Dry farming: The silk cocoon is an aid to agriculture in dry areas

Dry farming: The silk cocoon is an aid to agriculture in dry areas

aridocultura

Dry farming: The silk cocoon is an aid to agriculture in dry areas

How to make crops more sustainable

With the term Aridoculture we mean all the activities and precautions that man can use in order to intensify cultivation in the presence of areas characterized by minimum rainfall, arid or in any case difficult to cultivate and/or uncultivable.

The silk cocoon puts itself at the service of nature and agriculture, guaranteeing the perfect conditions for the sprouting of different seeds in soils that are defined as dry and irreplaceable, acting as protection and active nutriment.

tecniche aridoculturaThe silk cocoon, among its other peculiar features (thermoregulation, perspiration, heat), has been created to guarantee a place of protection and growth for a small moth during the transformation phase into a butterfly.

Starting from this assumption, some scholars have tried to analyse the eco-sustainable features of silk as a possible vital substrate, determined by natural proteins, able to guarantee and facilitate life

The sprout in hospitable soils: the data confirm it

Recent articles published in the journal of the American Academy of Sciences highlight data and experiments by researchers from the MIT (Massachusetts Institute of Technology) coordinated by the Italian bioengineer Benedetto Marelli who has always been fascinated by the characteristics of Silk.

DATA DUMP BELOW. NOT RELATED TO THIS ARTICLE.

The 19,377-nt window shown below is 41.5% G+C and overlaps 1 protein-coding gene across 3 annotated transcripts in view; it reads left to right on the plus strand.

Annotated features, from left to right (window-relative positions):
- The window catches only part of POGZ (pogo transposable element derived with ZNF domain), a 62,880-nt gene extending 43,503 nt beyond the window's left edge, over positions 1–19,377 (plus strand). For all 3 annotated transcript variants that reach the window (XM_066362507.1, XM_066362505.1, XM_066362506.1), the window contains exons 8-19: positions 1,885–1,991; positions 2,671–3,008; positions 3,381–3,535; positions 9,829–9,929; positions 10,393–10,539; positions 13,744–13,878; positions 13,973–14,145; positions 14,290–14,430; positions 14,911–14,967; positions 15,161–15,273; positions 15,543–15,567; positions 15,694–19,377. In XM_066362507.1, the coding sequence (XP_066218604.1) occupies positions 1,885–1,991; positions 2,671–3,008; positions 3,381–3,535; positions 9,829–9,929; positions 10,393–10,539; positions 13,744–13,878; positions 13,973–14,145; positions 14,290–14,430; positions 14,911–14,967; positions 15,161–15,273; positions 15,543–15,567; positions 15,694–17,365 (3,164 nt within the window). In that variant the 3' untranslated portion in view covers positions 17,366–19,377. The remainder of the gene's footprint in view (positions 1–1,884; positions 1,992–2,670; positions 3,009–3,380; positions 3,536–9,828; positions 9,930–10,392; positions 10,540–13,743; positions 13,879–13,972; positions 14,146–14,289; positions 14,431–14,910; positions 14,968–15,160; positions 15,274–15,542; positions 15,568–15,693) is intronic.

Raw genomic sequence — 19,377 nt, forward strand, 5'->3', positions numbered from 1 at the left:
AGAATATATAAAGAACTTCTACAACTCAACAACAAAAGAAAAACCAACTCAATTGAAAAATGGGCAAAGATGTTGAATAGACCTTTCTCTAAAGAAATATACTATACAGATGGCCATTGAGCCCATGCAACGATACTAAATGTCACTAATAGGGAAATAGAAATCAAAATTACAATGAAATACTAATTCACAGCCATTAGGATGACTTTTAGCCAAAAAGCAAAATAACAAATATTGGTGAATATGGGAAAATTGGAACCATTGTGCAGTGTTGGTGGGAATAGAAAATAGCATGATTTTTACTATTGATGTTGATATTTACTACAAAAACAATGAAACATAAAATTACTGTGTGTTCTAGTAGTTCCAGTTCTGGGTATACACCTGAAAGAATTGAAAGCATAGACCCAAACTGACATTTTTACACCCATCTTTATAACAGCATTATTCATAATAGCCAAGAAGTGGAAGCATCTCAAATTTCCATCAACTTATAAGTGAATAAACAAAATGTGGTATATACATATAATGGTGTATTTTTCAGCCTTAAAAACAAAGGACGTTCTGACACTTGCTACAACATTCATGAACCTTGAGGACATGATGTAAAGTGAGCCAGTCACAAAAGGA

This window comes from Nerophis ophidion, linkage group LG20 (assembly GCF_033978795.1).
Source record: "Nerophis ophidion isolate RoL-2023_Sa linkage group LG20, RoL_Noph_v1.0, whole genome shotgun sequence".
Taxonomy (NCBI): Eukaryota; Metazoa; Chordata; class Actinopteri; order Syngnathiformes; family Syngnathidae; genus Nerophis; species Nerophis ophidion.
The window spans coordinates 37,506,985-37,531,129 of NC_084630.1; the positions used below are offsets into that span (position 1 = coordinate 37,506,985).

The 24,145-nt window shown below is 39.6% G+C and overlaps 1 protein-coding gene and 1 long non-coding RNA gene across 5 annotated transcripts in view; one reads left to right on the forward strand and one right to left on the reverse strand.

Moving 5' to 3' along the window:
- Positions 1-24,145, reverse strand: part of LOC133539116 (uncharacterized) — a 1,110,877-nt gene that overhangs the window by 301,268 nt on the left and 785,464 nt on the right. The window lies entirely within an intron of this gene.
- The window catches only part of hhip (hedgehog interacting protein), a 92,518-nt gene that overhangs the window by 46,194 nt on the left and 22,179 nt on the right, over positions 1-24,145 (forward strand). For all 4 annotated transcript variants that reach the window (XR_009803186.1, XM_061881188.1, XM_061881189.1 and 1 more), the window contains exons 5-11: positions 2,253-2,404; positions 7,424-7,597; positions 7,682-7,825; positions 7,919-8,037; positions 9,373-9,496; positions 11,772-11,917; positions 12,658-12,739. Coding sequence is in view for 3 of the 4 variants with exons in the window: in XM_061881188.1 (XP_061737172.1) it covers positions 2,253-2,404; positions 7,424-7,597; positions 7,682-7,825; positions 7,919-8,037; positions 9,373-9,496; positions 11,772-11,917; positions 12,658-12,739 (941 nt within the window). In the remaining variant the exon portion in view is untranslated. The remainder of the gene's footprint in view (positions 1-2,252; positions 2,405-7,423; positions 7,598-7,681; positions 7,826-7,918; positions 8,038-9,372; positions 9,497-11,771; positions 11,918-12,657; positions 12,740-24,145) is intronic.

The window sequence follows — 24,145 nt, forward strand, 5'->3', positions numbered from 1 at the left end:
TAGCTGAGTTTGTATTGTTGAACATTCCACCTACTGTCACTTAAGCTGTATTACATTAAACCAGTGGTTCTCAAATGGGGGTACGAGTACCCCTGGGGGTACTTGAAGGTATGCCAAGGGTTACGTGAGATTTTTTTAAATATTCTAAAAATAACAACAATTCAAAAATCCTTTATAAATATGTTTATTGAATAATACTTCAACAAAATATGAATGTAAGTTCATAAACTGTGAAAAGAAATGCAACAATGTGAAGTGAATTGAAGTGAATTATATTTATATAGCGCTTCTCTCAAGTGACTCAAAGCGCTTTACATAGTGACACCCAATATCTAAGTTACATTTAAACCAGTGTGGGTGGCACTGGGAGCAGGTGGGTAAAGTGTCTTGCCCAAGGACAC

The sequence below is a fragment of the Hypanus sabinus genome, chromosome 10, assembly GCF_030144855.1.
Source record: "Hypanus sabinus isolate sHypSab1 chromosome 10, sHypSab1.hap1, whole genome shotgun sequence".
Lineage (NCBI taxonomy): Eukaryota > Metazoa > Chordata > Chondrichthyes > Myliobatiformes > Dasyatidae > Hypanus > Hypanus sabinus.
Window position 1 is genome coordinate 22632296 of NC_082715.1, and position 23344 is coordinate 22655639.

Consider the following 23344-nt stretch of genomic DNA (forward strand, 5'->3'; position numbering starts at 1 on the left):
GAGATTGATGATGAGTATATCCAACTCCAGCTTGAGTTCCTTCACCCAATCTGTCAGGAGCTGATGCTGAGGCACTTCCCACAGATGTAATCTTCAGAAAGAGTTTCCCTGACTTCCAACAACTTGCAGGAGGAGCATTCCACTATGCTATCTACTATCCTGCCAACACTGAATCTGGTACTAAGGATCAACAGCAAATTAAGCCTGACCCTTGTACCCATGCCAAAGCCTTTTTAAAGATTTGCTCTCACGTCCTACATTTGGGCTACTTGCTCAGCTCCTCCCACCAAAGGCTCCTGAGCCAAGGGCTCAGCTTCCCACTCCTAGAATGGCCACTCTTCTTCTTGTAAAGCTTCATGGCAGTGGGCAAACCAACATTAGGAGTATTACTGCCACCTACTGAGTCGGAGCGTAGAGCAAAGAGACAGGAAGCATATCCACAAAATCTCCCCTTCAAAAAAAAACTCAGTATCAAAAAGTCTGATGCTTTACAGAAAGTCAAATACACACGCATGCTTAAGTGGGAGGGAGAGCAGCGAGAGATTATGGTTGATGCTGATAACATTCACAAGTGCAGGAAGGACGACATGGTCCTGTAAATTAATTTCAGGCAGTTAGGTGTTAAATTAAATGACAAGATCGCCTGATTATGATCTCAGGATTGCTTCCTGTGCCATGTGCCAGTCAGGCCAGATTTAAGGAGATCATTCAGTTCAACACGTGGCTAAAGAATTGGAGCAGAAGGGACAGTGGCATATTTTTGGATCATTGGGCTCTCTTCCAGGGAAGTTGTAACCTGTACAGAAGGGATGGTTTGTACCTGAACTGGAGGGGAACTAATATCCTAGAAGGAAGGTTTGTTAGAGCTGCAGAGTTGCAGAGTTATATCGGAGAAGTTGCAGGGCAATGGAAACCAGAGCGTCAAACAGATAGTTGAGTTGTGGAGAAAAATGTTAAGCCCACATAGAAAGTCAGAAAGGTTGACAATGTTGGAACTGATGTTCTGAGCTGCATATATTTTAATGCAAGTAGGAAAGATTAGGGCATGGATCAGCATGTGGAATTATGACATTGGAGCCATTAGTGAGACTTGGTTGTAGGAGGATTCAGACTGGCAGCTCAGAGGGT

Silk enriched with rhizobtteri, (good microbacteria that live in symbiosis with the roots) and trelose sugar, (nutrient used by some microorganisms in dry conditions), suspended in water, it forms a solution that creates a coating a few thousandths of a millimeter thick on seeds of different species that are deposited in it.

coltivazione zone aride

The data shown are outstanding: the seeds treated with this natural method, inserted in soils that are harsh to life, with a high salt level and absolutely dry, have started to germinate thanks to the properties of Silk and other components.

The developments of these experiments, even though indefinable, open the way to unthinkable agro-ecological redevelopment projects.

Silk once again proves to be a fiber that is not only a fiber but the material of the future, a true laboratory of nature and well-being that can be placed at the service of the most varied areas.

Like many other news, this one also should let us understand how the use of Silk assumes increasingly the value of guaranteeing our health and our well-being as much as physiologically and ethically desirable, in areas characterised by direct or indirect contact with the body, (clothing, accessories, home textiles).